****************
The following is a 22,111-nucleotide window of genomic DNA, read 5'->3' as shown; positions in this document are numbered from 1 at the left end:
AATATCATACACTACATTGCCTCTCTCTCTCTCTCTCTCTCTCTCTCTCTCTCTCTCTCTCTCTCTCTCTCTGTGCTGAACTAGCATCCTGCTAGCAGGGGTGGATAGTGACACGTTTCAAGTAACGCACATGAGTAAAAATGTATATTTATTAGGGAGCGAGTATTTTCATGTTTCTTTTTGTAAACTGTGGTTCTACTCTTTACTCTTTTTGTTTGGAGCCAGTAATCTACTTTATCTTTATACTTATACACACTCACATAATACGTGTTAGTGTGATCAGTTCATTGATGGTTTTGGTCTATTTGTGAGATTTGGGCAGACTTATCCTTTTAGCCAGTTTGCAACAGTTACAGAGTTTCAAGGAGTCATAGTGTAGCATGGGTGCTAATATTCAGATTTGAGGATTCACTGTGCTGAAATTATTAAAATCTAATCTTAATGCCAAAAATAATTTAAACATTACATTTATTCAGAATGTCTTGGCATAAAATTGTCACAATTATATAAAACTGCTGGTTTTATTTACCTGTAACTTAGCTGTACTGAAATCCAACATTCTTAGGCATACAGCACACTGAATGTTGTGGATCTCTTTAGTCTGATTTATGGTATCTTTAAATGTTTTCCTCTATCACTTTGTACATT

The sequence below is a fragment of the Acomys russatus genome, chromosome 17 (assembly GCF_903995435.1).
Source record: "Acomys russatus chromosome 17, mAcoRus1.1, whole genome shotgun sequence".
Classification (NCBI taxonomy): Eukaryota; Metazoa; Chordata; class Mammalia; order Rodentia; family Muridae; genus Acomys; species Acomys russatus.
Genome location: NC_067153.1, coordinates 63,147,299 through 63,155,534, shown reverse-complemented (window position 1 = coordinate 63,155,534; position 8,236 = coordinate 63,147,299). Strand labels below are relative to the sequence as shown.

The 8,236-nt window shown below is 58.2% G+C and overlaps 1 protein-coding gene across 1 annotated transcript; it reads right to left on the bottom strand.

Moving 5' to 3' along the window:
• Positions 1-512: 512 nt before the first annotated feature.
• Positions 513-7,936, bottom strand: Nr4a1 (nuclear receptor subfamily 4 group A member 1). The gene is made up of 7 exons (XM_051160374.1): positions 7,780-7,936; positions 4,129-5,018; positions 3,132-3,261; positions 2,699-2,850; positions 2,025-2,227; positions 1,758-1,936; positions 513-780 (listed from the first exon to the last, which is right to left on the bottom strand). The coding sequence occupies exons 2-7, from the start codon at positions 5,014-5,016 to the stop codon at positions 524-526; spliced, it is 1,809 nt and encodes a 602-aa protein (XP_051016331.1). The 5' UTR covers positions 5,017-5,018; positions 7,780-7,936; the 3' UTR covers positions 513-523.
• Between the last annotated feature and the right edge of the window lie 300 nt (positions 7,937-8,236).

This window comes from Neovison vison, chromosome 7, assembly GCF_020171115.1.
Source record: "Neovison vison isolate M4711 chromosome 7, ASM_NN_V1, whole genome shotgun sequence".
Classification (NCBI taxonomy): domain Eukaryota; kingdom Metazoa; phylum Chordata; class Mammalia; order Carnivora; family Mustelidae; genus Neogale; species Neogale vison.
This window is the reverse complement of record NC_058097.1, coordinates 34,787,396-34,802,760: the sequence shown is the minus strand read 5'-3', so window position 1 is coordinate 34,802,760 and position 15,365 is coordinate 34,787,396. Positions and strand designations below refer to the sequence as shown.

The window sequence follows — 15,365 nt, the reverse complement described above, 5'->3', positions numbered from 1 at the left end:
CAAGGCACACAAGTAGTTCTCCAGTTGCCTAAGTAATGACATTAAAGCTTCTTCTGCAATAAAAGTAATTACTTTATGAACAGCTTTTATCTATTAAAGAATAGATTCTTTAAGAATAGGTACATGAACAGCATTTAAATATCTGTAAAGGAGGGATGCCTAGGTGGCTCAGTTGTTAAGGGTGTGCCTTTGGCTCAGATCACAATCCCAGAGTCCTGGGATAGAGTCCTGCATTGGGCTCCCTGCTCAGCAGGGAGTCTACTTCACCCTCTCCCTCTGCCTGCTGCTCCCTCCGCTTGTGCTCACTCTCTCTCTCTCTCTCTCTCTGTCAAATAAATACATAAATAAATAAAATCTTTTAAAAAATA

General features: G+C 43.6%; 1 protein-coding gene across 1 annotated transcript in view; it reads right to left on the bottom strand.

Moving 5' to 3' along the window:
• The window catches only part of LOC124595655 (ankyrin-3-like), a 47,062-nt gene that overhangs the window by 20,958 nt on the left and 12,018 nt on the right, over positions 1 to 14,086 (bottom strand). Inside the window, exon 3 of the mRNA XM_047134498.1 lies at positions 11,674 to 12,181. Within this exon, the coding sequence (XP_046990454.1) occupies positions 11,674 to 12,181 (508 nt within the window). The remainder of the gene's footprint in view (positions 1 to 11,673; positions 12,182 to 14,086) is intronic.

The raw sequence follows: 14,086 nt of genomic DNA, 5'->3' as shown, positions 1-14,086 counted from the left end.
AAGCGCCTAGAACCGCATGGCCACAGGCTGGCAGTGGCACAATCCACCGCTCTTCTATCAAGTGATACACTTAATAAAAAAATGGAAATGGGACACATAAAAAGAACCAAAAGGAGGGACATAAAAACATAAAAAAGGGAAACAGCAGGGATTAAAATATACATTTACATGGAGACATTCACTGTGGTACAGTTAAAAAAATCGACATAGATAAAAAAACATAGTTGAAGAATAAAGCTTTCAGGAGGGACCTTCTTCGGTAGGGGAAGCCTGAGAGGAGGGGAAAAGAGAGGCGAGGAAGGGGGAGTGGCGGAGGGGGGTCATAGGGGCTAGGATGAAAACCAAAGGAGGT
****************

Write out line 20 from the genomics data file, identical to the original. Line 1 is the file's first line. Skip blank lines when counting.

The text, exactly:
• The window catches only part of LOC124595655 (ankyrin-3-like), a 47,062-nt gene that overhangs the window by 20,958 nt on the left and 12,018 nt on the right, over positions 1 to 14,086 (bottom strand). Inside the window, exon 3 of the mRNA XM_047134498.1 lies at positions 11,674 to 12,181. Within this exon, the coding sequence (XP_046990454.1) occupies positions 11,674 to 12,181 (508 nt within the window). The remainder of the gene's footprint in view (positions 1 to 11,673; positions 12,182 to 14,086) is intronic.